Quantifying the Value of Historical Research

The most common type of post here on the blog is one where I’ll show a setup along with a statistics table examining how the market has performed based on similar setups in the past. On the blog, most studies are examined independently. In the Subscriber Letter I’ll take a holistic approach to viewing the studies. The tool I use to do this is the Quantifiable Edges Aggregator.

The Aggregator takes a measurement each evening that estimates what all of the currently active studies are projecting over the next few days. This number is plotted and used on the Aggregator chart, which is published each night in the Subscriber Letter. Along with the estimates the Aggregator chart also shows how the market has performed relative to expectations over the last few days. This is helpful in establishing whether the market is overbought or oversold. I have claimed substantial upside edges typically exist when expectations are positive and the market is oversold versus recent expectations. Also, substantial downside edges typically exist when expectations are negative and the market is overbought versus recent expectations.

While many of the index-oriented trade ideas in the Subscriber Letter were based on the Aggregator chart, I’d never quantified the Aggregator nor used it as a mechanical entry…until recently.

Now that we have nearly two years of historical values I decided it was time to take the concepts above and show exactly how a mechanical strategy based on the Aggregator would have performed. The results were even better than I expected.

Since 2/25/08 (about 20 months), the reinvested return (not inclusive of commissions, slippage, or interest on cash) of trading the SPX based on the Aggregator System signals would have been 106.34%. The system has struggled more recently and is currently experiencing a 3.94% drawdown. Over the full time period it has been invested a little over 60% of the time, with the remaining 40% of the time spent in cash. Both long and short trades have contributed fairly equally.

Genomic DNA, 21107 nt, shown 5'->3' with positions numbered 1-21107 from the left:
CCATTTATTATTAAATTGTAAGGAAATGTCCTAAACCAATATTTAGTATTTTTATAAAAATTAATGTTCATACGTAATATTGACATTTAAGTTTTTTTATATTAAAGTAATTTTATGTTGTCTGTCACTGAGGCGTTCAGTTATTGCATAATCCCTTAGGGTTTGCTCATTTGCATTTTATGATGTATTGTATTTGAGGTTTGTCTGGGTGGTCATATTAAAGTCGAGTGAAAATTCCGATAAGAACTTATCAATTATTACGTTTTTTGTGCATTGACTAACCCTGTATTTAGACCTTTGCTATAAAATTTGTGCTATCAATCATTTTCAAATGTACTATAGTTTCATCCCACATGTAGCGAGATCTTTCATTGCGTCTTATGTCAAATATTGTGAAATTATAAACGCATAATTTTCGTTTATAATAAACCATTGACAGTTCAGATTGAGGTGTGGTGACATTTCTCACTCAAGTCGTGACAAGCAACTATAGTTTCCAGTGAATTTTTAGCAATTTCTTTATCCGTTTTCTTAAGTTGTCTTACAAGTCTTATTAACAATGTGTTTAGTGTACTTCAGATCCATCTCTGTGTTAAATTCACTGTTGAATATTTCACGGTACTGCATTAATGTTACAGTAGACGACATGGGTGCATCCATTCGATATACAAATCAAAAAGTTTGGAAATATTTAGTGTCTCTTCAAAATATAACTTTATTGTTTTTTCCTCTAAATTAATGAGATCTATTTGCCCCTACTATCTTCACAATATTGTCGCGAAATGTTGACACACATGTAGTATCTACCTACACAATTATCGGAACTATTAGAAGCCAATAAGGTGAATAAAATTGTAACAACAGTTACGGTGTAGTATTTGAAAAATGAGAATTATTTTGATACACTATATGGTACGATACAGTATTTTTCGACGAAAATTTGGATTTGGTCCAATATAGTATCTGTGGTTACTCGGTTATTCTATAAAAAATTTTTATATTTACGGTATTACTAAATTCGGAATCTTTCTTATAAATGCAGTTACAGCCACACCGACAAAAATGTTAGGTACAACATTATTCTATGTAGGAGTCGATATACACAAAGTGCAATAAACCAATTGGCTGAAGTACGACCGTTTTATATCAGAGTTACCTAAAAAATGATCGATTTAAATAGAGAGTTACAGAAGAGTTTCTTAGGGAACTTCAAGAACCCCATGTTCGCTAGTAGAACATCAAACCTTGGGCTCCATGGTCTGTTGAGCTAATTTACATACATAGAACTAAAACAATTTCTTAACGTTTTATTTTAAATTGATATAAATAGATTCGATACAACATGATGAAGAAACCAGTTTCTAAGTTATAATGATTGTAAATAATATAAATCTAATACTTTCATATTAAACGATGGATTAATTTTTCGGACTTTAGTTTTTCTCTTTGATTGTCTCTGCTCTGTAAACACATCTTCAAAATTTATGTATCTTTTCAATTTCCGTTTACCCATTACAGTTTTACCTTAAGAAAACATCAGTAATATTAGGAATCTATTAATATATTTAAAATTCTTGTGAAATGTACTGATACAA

In my mind, the success of the Aggregator as a tool and as a predictive indicator has cemented the value of historical quantitative research. It demonstrates that incorporating quantifiable edges does indeed provide a quantifiable edge!

More details about the Aggregator System may be found on the systems page of the Quantifiable Edges website. Details include an 11-page working document that reviews the results, discusses recent performance and evaluates alternate entry and exit techniques. Additionally there is a spreadsheet available to all trial users that shows summary statistics, an equity curve and details of every single trigger since 2/25/08 (when the Subscriber Letter began).

Gold level subscribers are able to download the full history of the Aggregator and Differential values in a .csv file. This allows them to more easily integrate the tool into existing strategies or to build their own strategies based on it.

Anyone who wishes to trial the Quantifiable Edges subscriber services may do by clicking here. If you have previously trialed or subscribed to Quantifiable Edges, but would like the opportunity to trial again and see details of the Aggregator System, feel free to drop an email to support @ quantifiableedges.com (no spaces) and you will be set up with a new 1-week trial.